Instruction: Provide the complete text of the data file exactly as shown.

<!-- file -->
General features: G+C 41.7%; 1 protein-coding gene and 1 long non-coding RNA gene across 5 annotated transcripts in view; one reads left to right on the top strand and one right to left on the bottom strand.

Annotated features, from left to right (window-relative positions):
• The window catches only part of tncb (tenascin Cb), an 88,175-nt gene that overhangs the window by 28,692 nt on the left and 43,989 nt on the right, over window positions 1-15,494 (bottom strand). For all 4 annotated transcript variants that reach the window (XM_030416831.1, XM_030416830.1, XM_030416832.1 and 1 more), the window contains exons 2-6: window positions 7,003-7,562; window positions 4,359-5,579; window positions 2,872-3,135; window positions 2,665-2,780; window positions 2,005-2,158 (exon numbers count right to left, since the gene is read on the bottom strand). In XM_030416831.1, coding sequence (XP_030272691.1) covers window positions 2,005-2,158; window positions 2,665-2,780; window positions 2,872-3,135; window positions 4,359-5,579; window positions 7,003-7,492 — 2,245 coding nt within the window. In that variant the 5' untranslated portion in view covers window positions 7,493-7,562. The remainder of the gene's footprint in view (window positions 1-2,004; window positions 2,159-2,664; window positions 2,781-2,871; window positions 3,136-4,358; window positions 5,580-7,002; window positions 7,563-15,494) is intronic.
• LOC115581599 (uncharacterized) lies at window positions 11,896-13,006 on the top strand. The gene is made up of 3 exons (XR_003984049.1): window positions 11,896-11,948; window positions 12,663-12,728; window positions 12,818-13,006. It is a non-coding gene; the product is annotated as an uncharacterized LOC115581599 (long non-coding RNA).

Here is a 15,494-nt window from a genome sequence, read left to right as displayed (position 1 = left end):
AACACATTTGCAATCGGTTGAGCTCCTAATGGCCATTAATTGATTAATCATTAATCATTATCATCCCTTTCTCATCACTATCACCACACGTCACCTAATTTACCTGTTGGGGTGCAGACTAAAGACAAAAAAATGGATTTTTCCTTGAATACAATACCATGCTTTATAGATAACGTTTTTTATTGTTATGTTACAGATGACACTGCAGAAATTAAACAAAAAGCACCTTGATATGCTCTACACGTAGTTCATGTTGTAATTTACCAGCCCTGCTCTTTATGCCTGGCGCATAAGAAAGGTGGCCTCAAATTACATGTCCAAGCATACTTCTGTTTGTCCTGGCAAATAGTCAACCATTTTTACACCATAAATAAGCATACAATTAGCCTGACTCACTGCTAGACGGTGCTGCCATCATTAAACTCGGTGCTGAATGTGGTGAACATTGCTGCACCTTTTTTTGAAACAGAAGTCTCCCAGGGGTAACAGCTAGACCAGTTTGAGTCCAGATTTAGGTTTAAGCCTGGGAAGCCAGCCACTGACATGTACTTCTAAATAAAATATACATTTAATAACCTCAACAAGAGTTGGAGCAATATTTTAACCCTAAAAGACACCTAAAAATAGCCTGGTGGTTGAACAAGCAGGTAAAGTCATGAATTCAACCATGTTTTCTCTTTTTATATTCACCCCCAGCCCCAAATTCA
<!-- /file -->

General features: G+C 41.7%; 1 protein-coding gene and 1 long non-coding RNA gene across 5 annotated transcripts in view; one reads left to right on the top strand and one right to left on the bottom strand.

Annotated features, from left to right (window-relative positions):
• The window catches only part of tncb (tenascin Cb), an 88,175-nt gene that overhangs the window by 28,692 nt on the left and 43,989 nt on the right, over window positions 1-15,494 (bottom strand). For all 4 annotated transcript variants that reach the window (XM_030416831.1, XM_030416830.1, XM_030416832.1 and 1 more), the window contains exons 2-6: window positions 7,003-7,562; window positions 4,359-5,579; window positions 2,872-3,135; window positions 2,665-2,780; window positions 2,005-2,158 (exon numbers count right to left, since the gene is read on the bottom strand). In XM_030416831.1, coding sequence (XP_030272691.1) covers window positions 2,005-2,158; window positions 2,665-2,780; window positions 2,872-3,135; window positions 4,359-5,579; window positions 7,003-7,492 — 2,245 coding nt within the window. In that variant the 5' untranslated portion in view covers window positions 7,493-7,562. The remainder of the gene's footprint in view (window positions 1-2,004; window positions 2,159-2,664; window positions 2,781-2,871; window positions 3,136-4,358; window positions 5,580-7,002; window positions 7,563-15,494) is intronic.
• LOC115581599 (uncharacterized) lies at window positions 11,896-13,006 on the top strand. The gene is made up of 3 exons (XR_003984049.1): window positions 11,896-11,948; window positions 12,663-12,728; window positions 12,818-13,006. It is a non-coding gene; the product is annotated as an uncharacterized LOC115581599 (long non-coding RNA).

Here is a 15,494-nt window from a genome sequence, read left to right as displayed (position 1 = left end):
AACACATTTGCAATCGGTTGAGCTCCTAATGGCCATTAATTGATTAATCATTAATCATTATCATCCCTTTCTCATCACTATCACCACACGTCACCTAATTTACCTGTTGGGGTGCAGACTAAAGACAAAAAAATGGATTTTTCCTTGAATACAATACCATGCTTTATAGATAACGTTTTTTATTGTTATGTTACAGATGACACTGCAGAAATTAAACAAAAAGCACCTTGATATGCTCTACACGTAGTTCATGTTGTAATTTACCAGCCCTGCTCTTTATGCCTGGCGCATAAGAAAGGTGGCCTCAAATTACATGTCCAAGCATACTTCTGTTTGTCCTGGCAAATAGTCAACCATTTTTACACCATAAATAAGCATACAATTAGCCTGACTCACTGCTAGACGGTGCTGCCATCATTAAACTCGGTGCTGAATGTGGTGAACATTGCTGCACCTTTTTTTGAAACAGAAGTCTCCCAGGGGTAACAGCTAGACCAGTTTGAGTCCAGATTTAGGTTTAAGCCTGGGAAGCCAGCCACTGACATGTACTTCTAAATAAAATATACATTTAATAACCTCAACAAGAGTTGGAGCAATATTTTAACCCTAAAAGACACCTAAAAATAGCCTGGTGGTTGAACAAGCAGGTAAAGTCATGAATTCAACCATGTTTTCTCTTTTTATATTCACCCCCAGCCCCAAATTCA